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Mohammad Rafique at 74

  • Published at 04:55 pm October 6th, 2016
  • Last updated at 04:16 am October 7th, 2016
Mohammad Rafique at 74

Mohammad Rafiq is not mentioned as frequently as some of his peers in literary discussions or addas. But critics and poets alike regard him as one of our best poets who, in a career spanning more than five decades, has kept carving for himself newer paths. Sanatkumar Saha, a renowned critic, has said Rafiq continues to grow as a poet even in his 70s, and stunningly so, as he is rarely found to have repeated himself.

His poetry has received some commendable translations. A selection of his poems in Carolyn Brown's translation has been incorporated in the Oxford Anthology of Bangla Literature. During a recent talk, when I asked him why there wasn't any translated collection of his poems in the market yet, he mentioned Carolyn Brown and Bharati Mukherjee and went on to reminisce about how both of them, during his residency in the International Writing Program at the University of Iowa, USA, had hoped to find a publisher for a collection of translations. But that, he regretted, did not see the light because of his own indifference to the matter.

Arts & Letters reached out to Ms Carolyn who has quite extensively translated into English Rafiq's poems and asked her for new translations, if there was any. She responded instantly, with as much enthusiasm and cheer as was evident in Rafiq's reminiscences. To mark the poet's 74th birth anniversary, which falls on the 23rd of October, we carry a few of Carolyn's new translations from collections published from 1999 to 2003.

From Biskhale Sandhya (2003)


you’ll go tomorrow on the swollen Jamuna

today you were carried back in bundles

from the threshing field—husks stick to your legs

you’re filled inside and out with paddy’s perfume

the paddy has been cut, bound, and stacked

get up, you have to go, the babus are here, since dusk

they’ve been waiting to do business just this one night

move, shameless woman—cutting paddy leaves patches

of stubble on fields by the hundreds, fallow in winter

and summer, bits of straw dry in the sun, molder

then rain falls, spreads, washes away—thundering

head-pounding currents abate, paddy will be planted

to fill the babus’ fields again—paddy ripens, stalks fall

tomorrow morning, you’ll be left here sprawling

but after the processions and fanfare, they say

fields’ worth of ripe paddy piles up in babus’ rooms

while the chaff, lodged in dikes and hollows, counts the days

till it too is cast far and wide by the drunken monsoon

From Mati Kisku (2000)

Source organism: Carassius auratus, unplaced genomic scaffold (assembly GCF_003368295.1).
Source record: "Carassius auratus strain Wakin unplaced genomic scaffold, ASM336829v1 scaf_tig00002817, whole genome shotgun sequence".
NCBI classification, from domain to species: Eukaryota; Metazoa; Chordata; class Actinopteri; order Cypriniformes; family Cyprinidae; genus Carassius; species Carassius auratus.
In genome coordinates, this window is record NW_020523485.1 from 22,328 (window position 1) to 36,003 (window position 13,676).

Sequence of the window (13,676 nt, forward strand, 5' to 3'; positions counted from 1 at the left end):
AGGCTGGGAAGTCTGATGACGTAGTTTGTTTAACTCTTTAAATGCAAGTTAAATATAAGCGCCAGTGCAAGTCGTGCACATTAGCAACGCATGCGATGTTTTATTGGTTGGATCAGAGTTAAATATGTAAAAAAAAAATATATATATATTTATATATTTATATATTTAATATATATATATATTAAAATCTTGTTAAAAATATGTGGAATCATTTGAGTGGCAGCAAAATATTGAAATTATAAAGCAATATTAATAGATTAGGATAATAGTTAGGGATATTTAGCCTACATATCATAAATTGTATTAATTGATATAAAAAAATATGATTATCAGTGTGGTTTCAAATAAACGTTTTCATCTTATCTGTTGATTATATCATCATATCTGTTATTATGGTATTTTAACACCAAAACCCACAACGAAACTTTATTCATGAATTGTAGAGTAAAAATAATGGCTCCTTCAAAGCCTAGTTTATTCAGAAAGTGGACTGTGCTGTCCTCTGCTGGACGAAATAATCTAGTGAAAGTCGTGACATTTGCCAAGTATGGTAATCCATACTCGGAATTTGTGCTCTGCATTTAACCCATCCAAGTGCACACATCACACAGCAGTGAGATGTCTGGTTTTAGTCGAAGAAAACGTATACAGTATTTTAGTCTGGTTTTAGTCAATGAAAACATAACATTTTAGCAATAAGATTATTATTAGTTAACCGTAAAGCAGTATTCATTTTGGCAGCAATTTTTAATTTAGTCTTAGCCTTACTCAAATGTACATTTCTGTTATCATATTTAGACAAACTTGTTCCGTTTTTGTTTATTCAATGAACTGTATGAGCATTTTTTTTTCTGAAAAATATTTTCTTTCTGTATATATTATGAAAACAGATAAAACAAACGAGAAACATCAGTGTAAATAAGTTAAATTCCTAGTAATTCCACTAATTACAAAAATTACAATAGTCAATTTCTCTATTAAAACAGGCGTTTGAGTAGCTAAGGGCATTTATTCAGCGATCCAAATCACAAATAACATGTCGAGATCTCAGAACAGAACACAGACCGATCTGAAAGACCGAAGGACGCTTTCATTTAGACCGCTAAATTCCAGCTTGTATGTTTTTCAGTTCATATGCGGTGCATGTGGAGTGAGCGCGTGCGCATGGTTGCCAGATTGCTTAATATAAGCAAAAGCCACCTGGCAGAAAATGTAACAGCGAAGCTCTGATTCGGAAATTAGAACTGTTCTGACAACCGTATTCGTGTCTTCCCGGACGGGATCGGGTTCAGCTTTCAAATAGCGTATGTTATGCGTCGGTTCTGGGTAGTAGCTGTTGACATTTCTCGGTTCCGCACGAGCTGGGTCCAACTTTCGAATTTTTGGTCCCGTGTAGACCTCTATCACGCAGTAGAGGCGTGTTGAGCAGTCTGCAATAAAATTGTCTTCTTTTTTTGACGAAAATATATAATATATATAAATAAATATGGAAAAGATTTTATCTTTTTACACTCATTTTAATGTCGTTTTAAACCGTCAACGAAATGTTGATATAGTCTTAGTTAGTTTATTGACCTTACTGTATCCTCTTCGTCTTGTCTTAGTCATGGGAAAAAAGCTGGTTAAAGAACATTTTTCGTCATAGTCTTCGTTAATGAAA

The Return

this was a long muddy dirt path that day

the nearest station ten or twelve miles off

the moon overhead was perfectly full then

a clump of shadows crept across the fields

the wind carried a single whistle from far away

wheels stuck or kept spinning on their axles

then time limped along ever so slowly until

dawn opens all its doors in wonder at a bird’s call

Tanni Tamal Piya rushes out to mop the courtyard

the first sun’s gaiety bursts forth in all directions—

the tongue can’t get rid of the taste of childhood

the flavor of sweets and cakes fried in oil

perhaps not far away but still a very long ways away—

today that oxcart is still right there

abandoned now, wheels off, falling to pieces

two oxen, not standing but lying down, chew their cud

waiting outside the station grounds

now, of course, it’s not evening, the night’s almost over—

the child returns home after a long journey

today it’s not even very far away

the sound of steady shoveling can be heard clearly

each down-thrust of the spade is heartrending, cruel

where bamboo leaves fall in the unforgiving wind

where all the houses become just one house, just one door

dirt-covered, shapeless, cold—

today there’s no dusty path anymore, it’s paved, smooth

no chance of wheels’ sticking in the mud or coming loose

the day is bright white with the icy sheen of an outstretched shroud

time is leaving the oxcart behind, for a long time

From Matsyagandha (1999)

no distance is very far

in histories, in epics—

from Dhaka to Hostinapur, whether after or before

side by side, lips to lips

the universe in between, crossing

one place to another always surrounded by rising water

even if you grip the boat’s oars firmly

water breaks on the prow with dissatisfied groans, unfailingly the shores

of the great sea crush the ocean in the body, village, stalls, marketplace

even if you climb the fence at that house and pick

flowers in a trance, there are bugs among the petals

poison doesn’t melt in poison, fire doesn’t burn in fire

still, the end is the problem

plays and long journeys don’t end—however short

this story makes all stories clear, the havoc

no ending is unending

constellations, planets, light and fog, broken dinghy

river in between, angry retreating water, mate forever

on the soaked deck

Carolyn Brown's first translations from Bengali were of poems by Mohammad Rafiq, a participant in the International Writing Program at the University of Iowa in 1993, the year she began working as an editor of translations of the work of writers from around the world. She was inspired by his poetry to learn Bengali and to translate more widely. Her translations of Bengali poetry have appeared in such journals as Modern Poetry in Translation, The Iowa Review, Missouri Review, and Zoland Poetry. Additional translations of poems by Mohammad Rafiq appear in the May 2005 issue of 91st Meridian, the online journal of the International Writing Program, and can also be found in Parabaas: The Complete Bengali Webzine. In 2001, Another Shore, a volume of poems by Amiya Chakravarty, translated by Carolyn Brown and Sarat Kumar Mukhopadhyay, was published by the Sahitya Akademi in Kolkata.